It's well-documented that Historically Black colleges and universities, tribal colleges and universities and other minority-serving institutions have long been underfunded.
President Joe Biden, as a candidate, pledged to address the financial shortcomings these institutions face and make education more affordable for their students. Experts told PolitiFact that Biden made notable strides toward this goal, although his promise is far from fulfilled.
"I can see the progress that he makes on a daily basis. I just can't see as much of the progress from Congress," said Lodriguez Murray, the United Negro College Fund's vice president of public policy and government affairs. "They have more to do in terms of making sure that the century and a half of underfunding of historically Black colleges and universities get alleviated to the point where those students, from an affordability standpoint, are made whole."
The American Rescue Plan that Biden signed into law in 2021 provided more than $2.6 billion to historically Black colleges and universities, about $190 million to tribal colleges and universities and more than $6 billion to minority-serving institutions, according to the U.S. Department of Education.
These institutions directed some of those federal funds toward economic relief for their students and toward programs to cancel student debt accumulated during the COVID-19 pandemic.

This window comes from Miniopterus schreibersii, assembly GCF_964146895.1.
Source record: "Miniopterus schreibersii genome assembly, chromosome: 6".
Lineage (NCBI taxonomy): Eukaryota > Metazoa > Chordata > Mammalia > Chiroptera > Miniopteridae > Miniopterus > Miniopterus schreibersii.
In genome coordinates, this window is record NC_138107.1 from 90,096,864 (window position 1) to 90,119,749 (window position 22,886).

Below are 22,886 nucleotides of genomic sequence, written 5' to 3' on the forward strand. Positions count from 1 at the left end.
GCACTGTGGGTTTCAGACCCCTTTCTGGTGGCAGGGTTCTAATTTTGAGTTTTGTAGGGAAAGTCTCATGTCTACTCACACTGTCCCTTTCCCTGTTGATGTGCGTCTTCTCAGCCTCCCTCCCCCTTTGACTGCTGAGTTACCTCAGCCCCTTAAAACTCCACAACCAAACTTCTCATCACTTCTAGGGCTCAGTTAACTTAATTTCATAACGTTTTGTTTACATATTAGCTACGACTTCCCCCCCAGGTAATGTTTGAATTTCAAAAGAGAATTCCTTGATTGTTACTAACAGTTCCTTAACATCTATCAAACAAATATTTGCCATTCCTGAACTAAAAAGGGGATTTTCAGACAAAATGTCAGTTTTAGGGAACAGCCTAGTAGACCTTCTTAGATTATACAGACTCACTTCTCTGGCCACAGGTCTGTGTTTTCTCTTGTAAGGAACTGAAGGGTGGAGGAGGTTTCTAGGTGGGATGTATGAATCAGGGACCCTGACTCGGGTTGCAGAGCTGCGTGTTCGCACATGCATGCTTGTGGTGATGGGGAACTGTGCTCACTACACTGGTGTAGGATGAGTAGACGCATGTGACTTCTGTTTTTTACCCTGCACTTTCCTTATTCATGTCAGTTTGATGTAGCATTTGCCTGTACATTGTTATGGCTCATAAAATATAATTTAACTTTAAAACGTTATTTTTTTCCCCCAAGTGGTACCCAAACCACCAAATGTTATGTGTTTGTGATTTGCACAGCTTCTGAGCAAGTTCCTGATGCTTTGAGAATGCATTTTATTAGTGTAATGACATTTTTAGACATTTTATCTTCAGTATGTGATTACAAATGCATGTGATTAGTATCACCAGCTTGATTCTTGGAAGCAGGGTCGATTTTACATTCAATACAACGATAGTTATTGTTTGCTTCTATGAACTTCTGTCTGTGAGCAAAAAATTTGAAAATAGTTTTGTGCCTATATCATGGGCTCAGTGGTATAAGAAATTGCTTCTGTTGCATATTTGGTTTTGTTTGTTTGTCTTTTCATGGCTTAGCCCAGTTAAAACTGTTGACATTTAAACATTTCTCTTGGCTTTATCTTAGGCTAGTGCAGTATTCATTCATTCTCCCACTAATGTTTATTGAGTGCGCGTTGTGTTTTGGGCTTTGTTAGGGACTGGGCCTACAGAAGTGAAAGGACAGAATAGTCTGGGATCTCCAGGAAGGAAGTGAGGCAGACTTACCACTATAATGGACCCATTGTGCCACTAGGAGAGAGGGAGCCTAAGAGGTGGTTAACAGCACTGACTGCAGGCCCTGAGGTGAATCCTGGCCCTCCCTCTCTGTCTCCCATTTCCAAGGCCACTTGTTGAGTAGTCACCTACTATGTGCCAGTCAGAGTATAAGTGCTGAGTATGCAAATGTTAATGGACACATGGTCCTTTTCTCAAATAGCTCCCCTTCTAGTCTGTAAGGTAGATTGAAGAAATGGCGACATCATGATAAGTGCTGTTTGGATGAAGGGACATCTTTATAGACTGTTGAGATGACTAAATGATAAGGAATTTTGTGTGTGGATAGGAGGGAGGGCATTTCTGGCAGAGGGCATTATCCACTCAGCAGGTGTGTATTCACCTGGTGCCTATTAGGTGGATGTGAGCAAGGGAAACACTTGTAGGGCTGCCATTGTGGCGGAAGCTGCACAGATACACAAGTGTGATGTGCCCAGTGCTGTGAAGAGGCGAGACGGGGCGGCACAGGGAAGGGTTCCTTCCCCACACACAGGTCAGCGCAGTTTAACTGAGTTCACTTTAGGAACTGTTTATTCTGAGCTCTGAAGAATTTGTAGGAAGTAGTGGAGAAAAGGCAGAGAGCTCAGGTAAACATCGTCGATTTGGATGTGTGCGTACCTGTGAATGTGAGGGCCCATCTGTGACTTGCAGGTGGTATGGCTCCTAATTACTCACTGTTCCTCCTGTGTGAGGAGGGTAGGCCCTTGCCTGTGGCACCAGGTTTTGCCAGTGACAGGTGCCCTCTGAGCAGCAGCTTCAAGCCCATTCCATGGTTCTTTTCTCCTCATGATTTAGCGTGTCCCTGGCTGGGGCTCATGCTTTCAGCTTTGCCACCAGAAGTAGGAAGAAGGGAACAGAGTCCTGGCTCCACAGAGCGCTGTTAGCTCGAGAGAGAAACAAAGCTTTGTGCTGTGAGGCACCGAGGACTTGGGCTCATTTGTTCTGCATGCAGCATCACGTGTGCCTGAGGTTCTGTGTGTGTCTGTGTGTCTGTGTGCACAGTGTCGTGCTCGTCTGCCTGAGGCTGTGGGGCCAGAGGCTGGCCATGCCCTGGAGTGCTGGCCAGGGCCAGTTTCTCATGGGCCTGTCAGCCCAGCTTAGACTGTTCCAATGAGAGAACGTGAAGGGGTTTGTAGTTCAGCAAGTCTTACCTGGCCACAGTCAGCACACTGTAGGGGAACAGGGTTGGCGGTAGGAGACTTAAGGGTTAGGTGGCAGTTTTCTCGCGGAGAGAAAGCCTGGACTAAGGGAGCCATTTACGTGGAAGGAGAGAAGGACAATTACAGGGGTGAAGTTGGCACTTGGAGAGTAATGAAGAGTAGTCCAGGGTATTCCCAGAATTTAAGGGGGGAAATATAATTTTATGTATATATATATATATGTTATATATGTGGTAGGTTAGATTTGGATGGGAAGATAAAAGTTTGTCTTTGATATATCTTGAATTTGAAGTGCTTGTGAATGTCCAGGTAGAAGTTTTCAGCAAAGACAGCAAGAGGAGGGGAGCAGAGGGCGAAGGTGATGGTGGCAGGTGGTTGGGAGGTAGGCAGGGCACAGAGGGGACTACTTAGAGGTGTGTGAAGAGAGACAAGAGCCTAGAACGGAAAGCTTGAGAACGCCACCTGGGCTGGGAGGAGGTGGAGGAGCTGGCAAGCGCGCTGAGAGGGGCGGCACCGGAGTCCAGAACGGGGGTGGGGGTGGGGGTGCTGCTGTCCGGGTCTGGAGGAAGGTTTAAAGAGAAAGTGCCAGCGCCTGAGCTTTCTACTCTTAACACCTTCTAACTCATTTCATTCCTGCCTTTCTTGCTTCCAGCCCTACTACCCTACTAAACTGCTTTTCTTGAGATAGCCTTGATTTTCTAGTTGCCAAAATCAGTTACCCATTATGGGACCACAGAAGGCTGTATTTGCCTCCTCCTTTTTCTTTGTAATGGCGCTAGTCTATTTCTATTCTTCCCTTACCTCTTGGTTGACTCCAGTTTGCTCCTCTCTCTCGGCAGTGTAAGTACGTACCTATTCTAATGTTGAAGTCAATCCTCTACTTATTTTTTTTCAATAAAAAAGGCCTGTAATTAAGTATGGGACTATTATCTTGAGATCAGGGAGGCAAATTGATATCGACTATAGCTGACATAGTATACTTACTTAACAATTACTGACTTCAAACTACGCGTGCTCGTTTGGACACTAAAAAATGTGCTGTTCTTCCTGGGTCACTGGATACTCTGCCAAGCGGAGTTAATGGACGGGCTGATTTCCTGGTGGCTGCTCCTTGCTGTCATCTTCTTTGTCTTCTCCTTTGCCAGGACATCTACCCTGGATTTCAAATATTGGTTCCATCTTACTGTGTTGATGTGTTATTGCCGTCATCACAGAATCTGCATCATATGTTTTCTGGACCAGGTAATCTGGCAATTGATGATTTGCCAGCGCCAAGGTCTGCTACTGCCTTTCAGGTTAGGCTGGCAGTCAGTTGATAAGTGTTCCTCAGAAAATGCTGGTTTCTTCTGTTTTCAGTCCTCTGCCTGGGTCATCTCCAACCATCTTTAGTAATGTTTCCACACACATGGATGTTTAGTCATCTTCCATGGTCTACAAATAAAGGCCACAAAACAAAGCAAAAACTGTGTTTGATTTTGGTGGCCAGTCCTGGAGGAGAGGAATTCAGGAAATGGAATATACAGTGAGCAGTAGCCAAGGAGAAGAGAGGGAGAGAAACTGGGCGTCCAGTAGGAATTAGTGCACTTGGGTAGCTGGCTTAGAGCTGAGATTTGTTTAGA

In 2021, the Department of Education also provided more than $1.6 billion in debt relief to historically Black colleges and universities participating in the HBCU Capital Financing program and $500 million in grant funding to minority-serving institutions.
Biden's promise to raise the maximum value of the Pell Grant also increased the affordability of historically Black colleges and universities, said Jared Bass, senior director of higher education policy at the Center for American Progress, a left-leaning public policy think tank.
In 2022, Biden enacted the largest Pell Grant increase in over a decade. According to the United Negro College Fund, about 70% of students attending historically Black colleges and universities are Pell Grant-eligible.
Bass told PolitiFact that increased federal funding to historically Black colleges and universities and other minority-serving institutions can offset revenue shortcomings that otherwise might have been passed on to their students through tuition increases.
But some of Biden's other proposals to invest in minority-serving institutions have been less successful. For example, a version of the 2022 Inflation Reduction Act initially included tuition assistance and grants for historically Black colleges and universities and minority-serving institutions.
But, the bill's final version did not include any of those proposed investments.
"I would give President Biden an A in terms of making sure that historically Black colleges and universities are included in his legislative proposals," said Murray. "Congress doesn't get the same grade for making sure the money makes it through the federal appropriations process."
We'll continue to monitor Biden's promise to make minority-serving institutions more affordable. So far, we rate this pledge In the Works.